Naomi Levingston split from her partner when she was 36 weeks pregnant.
Since then, money’s been tight.
“I am down to the dollar each fortnight, absolutely. I really have to budget,” she said.
It has been a relief to have one of her biggest regular expenses — nappies — provided to her free of charge through a local family support service.
“[It] takes a massive stress, a huge stress away knowing it’s there and I don’t have to struggle and space [the nappies] out,” said Ms Levingston.
Around 140,000 families across Australia can’t afford enough nappies to change their children as often as they need to.
It means parents often have to go without other essentials like food or medicines.
“I’ve heard stories of parents not putting children in nappies, letting them sit on T-shirts or other bits of clothing to try and save nappies,” said Sarah Witty, the chief executive of the Nappy Collective, a charity that collects and redistributes disposable nappies to support services.
The organisation has seen unprecedented demand this year.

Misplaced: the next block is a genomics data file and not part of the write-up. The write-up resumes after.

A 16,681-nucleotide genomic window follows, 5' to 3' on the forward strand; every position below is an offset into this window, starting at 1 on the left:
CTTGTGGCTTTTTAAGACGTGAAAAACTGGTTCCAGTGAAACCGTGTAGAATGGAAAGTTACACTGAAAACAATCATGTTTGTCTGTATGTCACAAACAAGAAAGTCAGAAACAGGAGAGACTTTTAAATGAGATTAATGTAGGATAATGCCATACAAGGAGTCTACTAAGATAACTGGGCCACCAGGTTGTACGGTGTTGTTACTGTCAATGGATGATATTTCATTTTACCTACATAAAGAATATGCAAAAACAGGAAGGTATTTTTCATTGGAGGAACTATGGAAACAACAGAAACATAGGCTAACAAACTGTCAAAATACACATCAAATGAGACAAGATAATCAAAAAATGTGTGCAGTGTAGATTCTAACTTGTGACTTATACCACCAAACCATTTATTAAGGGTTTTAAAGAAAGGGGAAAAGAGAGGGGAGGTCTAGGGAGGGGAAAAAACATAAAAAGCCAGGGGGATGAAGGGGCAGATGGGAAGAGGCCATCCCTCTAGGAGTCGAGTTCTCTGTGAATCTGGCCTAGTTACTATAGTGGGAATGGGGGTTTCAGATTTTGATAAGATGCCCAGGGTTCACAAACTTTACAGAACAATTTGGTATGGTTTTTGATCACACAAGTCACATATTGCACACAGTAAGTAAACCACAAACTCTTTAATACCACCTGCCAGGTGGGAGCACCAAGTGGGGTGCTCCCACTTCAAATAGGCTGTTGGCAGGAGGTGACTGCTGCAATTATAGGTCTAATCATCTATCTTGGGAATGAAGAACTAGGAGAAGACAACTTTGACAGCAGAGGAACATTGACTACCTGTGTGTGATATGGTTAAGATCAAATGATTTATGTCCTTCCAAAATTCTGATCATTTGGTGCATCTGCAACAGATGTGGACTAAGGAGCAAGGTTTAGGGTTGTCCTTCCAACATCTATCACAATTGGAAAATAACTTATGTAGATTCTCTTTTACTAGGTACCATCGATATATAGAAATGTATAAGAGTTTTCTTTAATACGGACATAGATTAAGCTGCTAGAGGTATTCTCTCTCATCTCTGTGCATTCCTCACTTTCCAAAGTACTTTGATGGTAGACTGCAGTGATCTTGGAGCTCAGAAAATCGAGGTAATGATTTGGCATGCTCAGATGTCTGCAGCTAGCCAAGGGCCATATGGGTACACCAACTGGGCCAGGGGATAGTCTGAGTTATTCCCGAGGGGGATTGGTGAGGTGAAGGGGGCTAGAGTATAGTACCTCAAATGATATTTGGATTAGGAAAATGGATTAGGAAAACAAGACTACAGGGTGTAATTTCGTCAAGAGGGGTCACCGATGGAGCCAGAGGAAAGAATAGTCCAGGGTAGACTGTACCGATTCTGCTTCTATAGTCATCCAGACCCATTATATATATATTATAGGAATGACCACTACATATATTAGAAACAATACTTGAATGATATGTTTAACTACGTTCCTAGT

“The increase in cost of living expenses, also the flooding in the east coast means people have walked away from their homes with nothing on their backs others than what they can carry.”
It has collected 780,000 disposable nappies from almost 500 collection points around Australia.
However, it’s not enough to meet the demand.
Unfortunately, cloth or reusable nappies also aren’t an option for most parents who need help.
Cloth nappies need to be washed regularly, requiring a significant investment of time and expense.
“If you can’t afford to buy nappies, you probably most likely don’t have a place to wash nappies,” said Ms Witty.
Providing nappies relieves financial stress
“It seems like just nappies, it’s so much more than that,” said Junelle Wilson, from family support service Olivia’s Place.
“It means if we can provide the nappies, they can go have spare money to get the food they they need or those essentials we can’t provide for them.”
“The knock-on effects of that is it relieves lots of other problems that come from having financial strain,” said Ms Wilson.
“Family violence is more prevalent when there is financial strain.”
For Naomi Levingston, it has meant she has been able to save a small amount of money.
“I’ve got that wiggle room, if anything comes up as emergences,” she said.
“If I drop a bottle of formula, I can get another tin. Or if he needs antibiotics, I’ve got that little extra to be able to get that.”
“It’s been an absolute life-saver.”
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